The data is local to each machine and can be imported into a computer for analysis. “Reports that could be generated would include things like application rates, coverage maps, time of day and how long the job took,” Bertsch says.
The systems would be added as a kit to new sprayers and those in the field. “We’re going to see how it’s received. If there’s enough demand to justify a new model, we’ll look at installing it directly in the factory.
“I think any customer interested in precision application would benefit. According to our research, if a customer can see a payback in 2-3 years, they are willing to make the investment,” Bertsch says.
Proven Ag Components
John Deere showed off its prototype at this spring’s Golf Industry Show. The model is referred to as an “intelligent” sprayer and will be mounted on ProGator turf vehicles.
“We showed the system with ag components currently used for seeding, spraying, harvesting and tilling. With over 15 years in the precision agriculture space, we can now bring that experience and innovation to meet the needs of the golf customer. At the heart of this, it is about how technology can enable customers to stay connected to their operation, their jobs — with new insight to drive increased productivity and revenue,” says Brooks Hastings, product manager for John Deere Golf. “Our concept sprayer is fully functional and we’re working to validate the performance and savings in the golf environment.”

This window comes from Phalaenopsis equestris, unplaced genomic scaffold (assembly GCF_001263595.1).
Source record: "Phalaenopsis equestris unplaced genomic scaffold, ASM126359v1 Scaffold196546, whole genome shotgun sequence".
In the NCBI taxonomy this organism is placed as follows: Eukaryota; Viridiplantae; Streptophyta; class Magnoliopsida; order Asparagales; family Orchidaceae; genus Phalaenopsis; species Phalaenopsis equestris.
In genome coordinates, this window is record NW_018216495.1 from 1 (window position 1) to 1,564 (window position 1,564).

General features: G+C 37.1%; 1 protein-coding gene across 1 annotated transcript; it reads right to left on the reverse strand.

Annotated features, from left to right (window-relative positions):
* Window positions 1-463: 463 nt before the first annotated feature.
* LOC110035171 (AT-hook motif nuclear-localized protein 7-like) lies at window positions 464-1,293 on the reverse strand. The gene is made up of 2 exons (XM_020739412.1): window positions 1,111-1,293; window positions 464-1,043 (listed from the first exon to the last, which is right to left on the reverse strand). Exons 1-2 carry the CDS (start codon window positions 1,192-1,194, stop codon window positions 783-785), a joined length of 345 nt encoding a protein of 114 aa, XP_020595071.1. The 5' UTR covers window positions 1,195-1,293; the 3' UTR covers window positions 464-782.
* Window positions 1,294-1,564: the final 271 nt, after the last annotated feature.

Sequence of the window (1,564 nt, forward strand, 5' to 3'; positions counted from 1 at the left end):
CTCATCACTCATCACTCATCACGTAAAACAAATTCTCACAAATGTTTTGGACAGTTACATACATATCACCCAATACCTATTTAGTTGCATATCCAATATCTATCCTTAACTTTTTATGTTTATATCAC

For instance, Hastings says they want to make sure the signal is accurate, even under a canopy of trees.
John Deere offers similar data options as other products. “The data can be transmitted to John Deere’s data management tools. These tools are designed to help a customer create an environment that connects them to their data, allows for easier analysis and provides them with control to share it — including with their John Deere dealer,” he says. Hastings went on to highlight the importance the dealer plays in understanding these tools and how the system provides customers the ability to control access to their data and with whom they share it.
Seeing the Future
Jason Killpack of Topcon says that besides chemical savings, the data gathering helps turf superintendents prove they are using chemicals correctly. “It’s a digital record of ownership all the way down to the last drop out of the nozzle,” he says.
There are some obstacles inherent to the technology in terms of errors from satellite signals. He refers to “selective availability” from satellites that are part of national security protocols. Reference stations help by providing something called differential correction, which helps eliminate the errors in the satellite signal.
“The barrier to entry could be whether there’s a reference station source in their local area, within 30 miles of where the vehicle is operated,” Killpack says. “The power of RTK correction technology lies with the strength of the network that you are using. This is related to the different types of satellite signals being utilized and the density of coverage area of GNSS (global navigation satellite system) stations over the entire network. The Topcon TopNET Live network is global in size and is an excellent fit for Toro and its customers around the world. With new stations being added every week, the coverage area footprint continuously grows around the world. Ultimately, this contributes to the democratization of high accuracy real time measurement for different user types from all different sections of industry.”
What’s next in terms of precision technologies for the turf and other rural lifestyle applications? Killpack says machine-to-machine communication could be possible. For instance, an operator who may need chemicals could communicate with other vehicles to check chemical levels.
Post a comment
Report Abusive Comment